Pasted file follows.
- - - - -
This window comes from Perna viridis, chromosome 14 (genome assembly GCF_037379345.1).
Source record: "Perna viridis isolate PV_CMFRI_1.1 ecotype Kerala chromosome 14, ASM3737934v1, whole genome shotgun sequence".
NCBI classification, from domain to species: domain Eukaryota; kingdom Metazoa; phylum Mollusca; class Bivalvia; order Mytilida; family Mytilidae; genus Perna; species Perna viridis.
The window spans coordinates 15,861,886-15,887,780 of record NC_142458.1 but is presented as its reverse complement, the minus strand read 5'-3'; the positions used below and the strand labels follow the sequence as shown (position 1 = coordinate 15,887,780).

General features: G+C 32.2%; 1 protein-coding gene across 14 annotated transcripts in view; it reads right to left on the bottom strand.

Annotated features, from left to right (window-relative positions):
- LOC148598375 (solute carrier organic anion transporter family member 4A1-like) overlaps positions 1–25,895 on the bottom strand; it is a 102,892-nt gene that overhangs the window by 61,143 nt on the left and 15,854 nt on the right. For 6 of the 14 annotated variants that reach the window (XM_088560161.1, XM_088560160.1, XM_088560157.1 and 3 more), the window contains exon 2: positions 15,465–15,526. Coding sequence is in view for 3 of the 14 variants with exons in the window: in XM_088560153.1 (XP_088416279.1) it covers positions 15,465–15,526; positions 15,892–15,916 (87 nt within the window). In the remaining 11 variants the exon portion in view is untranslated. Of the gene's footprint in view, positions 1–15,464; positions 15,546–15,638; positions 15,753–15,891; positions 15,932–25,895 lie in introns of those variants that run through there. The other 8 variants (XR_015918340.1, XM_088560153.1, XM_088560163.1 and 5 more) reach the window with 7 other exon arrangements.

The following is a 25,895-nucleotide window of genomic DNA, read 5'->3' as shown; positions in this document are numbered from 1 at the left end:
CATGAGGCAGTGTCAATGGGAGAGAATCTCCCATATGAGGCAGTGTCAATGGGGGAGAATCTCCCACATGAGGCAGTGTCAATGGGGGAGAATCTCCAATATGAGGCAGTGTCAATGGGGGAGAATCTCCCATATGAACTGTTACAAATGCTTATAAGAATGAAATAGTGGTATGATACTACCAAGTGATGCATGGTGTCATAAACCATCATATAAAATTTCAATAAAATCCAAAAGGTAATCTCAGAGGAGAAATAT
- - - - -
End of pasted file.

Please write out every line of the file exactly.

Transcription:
This window comes from Perna viridis, chromosome 14 (genome assembly GCF_037379345.1).
Source record: "Perna viridis isolate PV_CMFRI_1.1 ecotype Kerala chromosome 14, ASM3737934v1, whole genome shotgun sequence".
NCBI classification, from domain to species: domain Eukaryota; kingdom Metazoa; phylum Mollusca; class Bivalvia; order Mytilida; family Mytilidae; genus Perna; species Perna viridis.
The window spans coordinates 15,861,886-15,887,780 of record NC_142458.1 but is presented as its reverse complement, the minus strand read 5'-3'; the positions used below and the strand labels follow the sequence as shown (position 1 = coordinate 15,887,780).

General features: G+C 32.2%; 1 protein-coding gene across 14 annotated transcripts in view; it reads right to left on the bottom strand.

Annotated features, from left to right (window-relative positions):
- LOC148598375 (solute carrier organic anion transporter family member 4A1-like) overlaps positions 1–25,895 on the bottom strand; it is a 102,892-nt gene that overhangs the window by 61,143 nt on the left and 15,854 nt on the right. For 6 of the 14 annotated variants that reach the window (XM_088560161.1, XM_088560160.1, XM_088560157.1 and 3 more), the window contains exon 2: positions 15,465–15,526. Coding sequence is in view for 3 of the 14 variants with exons in the window: in XM_088560153.1 (XP_088416279.1) it covers positions 15,465–15,526; positions 15,892–15,916 (87 nt within the window). In the remaining 11 variants the exon portion in view is untranslated. Of the gene's footprint in view, positions 1–15,464; positions 15,546–15,638; positions 15,753–15,891; positions 15,932–25,895 lie in introns of those variants that run through there. The other 8 variants (XR_015918340.1, XM_088560153.1, XM_088560163.1 and 5 more) reach the window with 7 other exon arrangements.

The following is a 25,895-nucleotide window of genomic DNA, read 5'->3' as shown; positions in this document are numbered from 1 at the left end:
CATGAGGCAGTGTCAATGGGAGAGAATCTCCCATATGAGGCAGTGTCAATGGGGGAGAATCTCCCACATGAGGCAGTGTCAATGGGGGAGAATCTCCAATATGAGGCAGTGTCAATGGGGGAGAATCTCCCATATGAACTGTTACAAATGCTTATAAGAATGAAATAGTGGTATGATACTACCAAGTGATGCATGGTGTCATAAACCATCATATAAAATTTCAATAAAATCCAAAAGGTAATCTCAGAGGAGAAATAT